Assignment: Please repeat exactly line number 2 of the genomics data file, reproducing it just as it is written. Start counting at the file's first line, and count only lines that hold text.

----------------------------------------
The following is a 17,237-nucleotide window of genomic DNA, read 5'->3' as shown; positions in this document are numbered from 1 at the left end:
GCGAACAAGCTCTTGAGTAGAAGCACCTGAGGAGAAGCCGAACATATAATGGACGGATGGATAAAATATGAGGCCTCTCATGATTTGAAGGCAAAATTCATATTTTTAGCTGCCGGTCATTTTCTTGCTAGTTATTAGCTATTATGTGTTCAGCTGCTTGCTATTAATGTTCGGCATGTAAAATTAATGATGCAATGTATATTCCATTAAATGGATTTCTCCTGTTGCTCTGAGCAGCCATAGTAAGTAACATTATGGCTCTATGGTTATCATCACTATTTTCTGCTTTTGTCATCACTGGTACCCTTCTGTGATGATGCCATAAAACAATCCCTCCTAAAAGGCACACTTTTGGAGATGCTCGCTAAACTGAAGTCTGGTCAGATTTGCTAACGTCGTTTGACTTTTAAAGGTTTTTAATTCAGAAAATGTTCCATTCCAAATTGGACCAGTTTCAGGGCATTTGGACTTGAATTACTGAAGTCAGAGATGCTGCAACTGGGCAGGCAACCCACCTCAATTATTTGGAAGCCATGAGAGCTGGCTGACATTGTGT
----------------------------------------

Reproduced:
GCGAACAAGCTCTTGAGTAGAAGCACCTGAGGAGAAGCCGAACATATAATGGACGGATGGATAAAATATGAGGCCTCTCATGATTTGAAGGCAAAATTCATATTTTTAGCTGCCGGTCATTTTCTTGCTAGTTATTAGCTATTATGTGTTCAGCTGCTTGCTATTAATGTTCGGCATGTAAAATTAATGATGCAATGTATATTCCATTAAATGGATTTCTCCTGTTGCTCTGAGCAGCCATAGTAAGTAACATTATGGCTCTATGGTTATCATCACTATTTTCTGCTTTTGTCATCACTGGTACCCTTCTGTGATGATGCCATAAAACAATCCCTCCTAAAAGGCACACTTTTGGAGATGCTCGCTAAACTGAAGTCTGGTCAGATTTGCTAACGTCGTTTGACTTTTAAAGGTTTTTAATTCAGAAAATGTTCCATTCCAAATTGGACCAGTTTCAGGGCATTTGGACTTGAATTACTGAAGTCAGAGATGCTGCAACTGGGCAGGCAACCCACCTCAATTATTTGGAAGCCATGAGAGCTGGCTGACATTGTGT